For some reason, Hollywood has neglected the sophisticated crime film of late, and England, for reasons which are obvious, hasn’t been sending her quota in recent months. In fact, we had almost forgotten how devilishly delightful such films can be when done with taste and understanding and a feeling for the fine line of suspense. But now, with “The Maltese Falcon,” the Warners and Mr. Huston give us again something of the old thrill we got from Alfred Hitchcock’s brilliant melodramas or from “The Thin Man” before he died of hunger.
This is not to imply, however, that Mr. Huston has imitated any one. He has worked out his own style, which is brisk and supremely hardboiled. We didn’t see the first “Falcon,” which had Ricardo Cortez and Bebe Daniels in its cast. But we’ll wager it wasn’t half as tough nor half as flavored with idioms as is this present version, in which Humphrey Bogart hits his peak. For the trick which Mr. Huston has pulled is a combination of American ruggedness with the suavity of the English crime school—a blend of mind and muscle—plus a slight touch of pathos.
Perhaps you know the story (it was one of Mr. Hammett’s best): of a private detective in San Francisco who becomes involved through a beautiful but evasive dame in a complicated plot to gain possession of a fabulous jeweled statuette. As Mr. Huston has adapted it, the mystery is as thick as a wall and the facts are completely obscure as the picture gets under way. But slowly the bits fall together, the complications draw out and a monstrous but logical intrigue of international proportions is revealed.Much of the quality of the picture lies in its excellent revelation of character. Mr. Bogart is a shrewd, tough detective with a mind that cuts like a blade, a temperament that sometimes betrays him, and a code of morals which is coolly cynical. Mary Astor is well nigh perfect as the beautiful woman whose cupidity is forever to be suspect. Sidney Greenstreet, from the Theatre Guild’s roster, is magnificent as a cultivated English crook, and Peter Lorre, Elisha Cook Jr., Lee Patrick, Barton Mac-Lane all contribute stunning characters. (Also, if you look closely, you’ll see Walter Huston, John’s father, in a bit part.)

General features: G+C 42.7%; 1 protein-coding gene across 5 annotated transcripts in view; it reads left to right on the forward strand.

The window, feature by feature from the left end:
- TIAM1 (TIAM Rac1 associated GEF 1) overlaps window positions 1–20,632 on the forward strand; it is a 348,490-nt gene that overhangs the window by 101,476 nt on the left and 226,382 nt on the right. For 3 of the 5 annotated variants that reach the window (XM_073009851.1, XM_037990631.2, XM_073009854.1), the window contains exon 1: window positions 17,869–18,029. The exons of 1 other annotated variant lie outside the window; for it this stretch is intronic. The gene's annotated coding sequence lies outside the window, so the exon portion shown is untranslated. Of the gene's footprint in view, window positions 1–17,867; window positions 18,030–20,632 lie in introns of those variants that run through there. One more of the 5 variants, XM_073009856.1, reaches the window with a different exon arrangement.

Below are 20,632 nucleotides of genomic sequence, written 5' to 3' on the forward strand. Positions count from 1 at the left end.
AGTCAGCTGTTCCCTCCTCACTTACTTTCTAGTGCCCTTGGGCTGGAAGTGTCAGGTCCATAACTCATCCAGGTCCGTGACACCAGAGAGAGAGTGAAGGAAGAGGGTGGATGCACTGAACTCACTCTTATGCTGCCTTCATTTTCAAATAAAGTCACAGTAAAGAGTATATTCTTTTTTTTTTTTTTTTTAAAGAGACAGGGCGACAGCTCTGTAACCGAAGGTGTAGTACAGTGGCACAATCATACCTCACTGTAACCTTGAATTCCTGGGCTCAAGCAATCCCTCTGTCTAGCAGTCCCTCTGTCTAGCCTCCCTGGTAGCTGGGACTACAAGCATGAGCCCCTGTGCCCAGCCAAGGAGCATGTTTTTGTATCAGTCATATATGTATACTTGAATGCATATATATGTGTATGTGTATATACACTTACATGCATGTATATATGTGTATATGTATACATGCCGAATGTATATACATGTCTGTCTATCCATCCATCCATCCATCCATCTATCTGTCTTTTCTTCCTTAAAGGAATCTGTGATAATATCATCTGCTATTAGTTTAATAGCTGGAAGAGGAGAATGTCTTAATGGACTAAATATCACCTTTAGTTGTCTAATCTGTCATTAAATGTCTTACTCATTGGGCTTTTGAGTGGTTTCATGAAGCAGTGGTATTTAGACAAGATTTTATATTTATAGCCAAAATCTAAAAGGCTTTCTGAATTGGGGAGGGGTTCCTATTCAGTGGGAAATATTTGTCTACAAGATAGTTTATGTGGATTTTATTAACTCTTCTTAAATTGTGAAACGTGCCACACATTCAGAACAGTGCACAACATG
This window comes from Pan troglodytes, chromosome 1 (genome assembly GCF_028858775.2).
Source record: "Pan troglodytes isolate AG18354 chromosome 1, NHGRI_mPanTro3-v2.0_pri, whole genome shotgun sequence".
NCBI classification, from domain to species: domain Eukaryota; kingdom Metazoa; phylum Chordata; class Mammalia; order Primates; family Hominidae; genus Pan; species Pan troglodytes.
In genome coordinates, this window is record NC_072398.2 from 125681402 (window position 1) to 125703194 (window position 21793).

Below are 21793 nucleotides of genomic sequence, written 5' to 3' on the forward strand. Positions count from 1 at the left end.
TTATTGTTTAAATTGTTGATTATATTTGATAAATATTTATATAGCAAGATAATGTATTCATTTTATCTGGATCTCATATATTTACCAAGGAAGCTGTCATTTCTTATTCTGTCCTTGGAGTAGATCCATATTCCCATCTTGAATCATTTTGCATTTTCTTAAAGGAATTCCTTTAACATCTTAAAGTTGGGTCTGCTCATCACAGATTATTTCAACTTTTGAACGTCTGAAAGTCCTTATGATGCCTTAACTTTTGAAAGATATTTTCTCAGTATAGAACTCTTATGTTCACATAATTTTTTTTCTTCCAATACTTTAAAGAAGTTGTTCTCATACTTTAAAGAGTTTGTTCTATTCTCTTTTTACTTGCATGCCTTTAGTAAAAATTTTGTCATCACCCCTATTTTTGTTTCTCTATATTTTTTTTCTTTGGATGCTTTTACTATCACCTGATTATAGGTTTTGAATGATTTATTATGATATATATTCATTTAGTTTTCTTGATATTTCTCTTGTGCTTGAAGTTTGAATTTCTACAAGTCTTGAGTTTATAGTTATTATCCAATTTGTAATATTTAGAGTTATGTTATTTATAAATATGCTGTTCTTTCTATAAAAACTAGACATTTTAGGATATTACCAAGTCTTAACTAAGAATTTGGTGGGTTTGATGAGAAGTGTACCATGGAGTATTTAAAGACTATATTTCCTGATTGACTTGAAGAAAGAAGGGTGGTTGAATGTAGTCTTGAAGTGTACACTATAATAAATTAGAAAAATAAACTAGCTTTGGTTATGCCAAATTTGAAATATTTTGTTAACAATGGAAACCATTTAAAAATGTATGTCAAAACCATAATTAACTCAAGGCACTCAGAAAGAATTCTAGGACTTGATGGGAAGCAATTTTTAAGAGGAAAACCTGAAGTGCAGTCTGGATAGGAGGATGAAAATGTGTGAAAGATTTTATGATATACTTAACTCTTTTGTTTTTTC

Don’t miss “The Maltese Falcon” if your taste is for mystery fare. It’s the slickest exercise in cerebration that has hit the screen in many months, and it is also one of the most compelling nervous-laughter provokers yet.
THE MALTESE FALCON; based on the novel by Dashiell Hammett.
Screen play by John Huston; directed by Mr. Huston; produced by Hal B. Wallis for Warner Bros. Pictures, Inc. At the Strand.
Samuel Spade . . . . . Humphrey Bogart
Brigid O’Shaughnessy . . . . . Mary Astor
Iva Archer . . . . . Gladys George
Joel Cairo . . . . . Peter Lorre
Detective Lieutenant . . . . . Barton MacLane
Effie Perine . . . . . Lee Patrick
Kasper Gutman . . . . . Sidney Greenstreet
Detective Polhaus . . . . . Ward Bond
Miles Archer . . . . . Jerome Cowan
Wilmer Cook . . . . . Elisha Cook Jr.
Luke . . . . . James Burke
Frank Richman . . . . . Murray Alper
Bryan . . . . . John Hamilton
The Truth Must be Told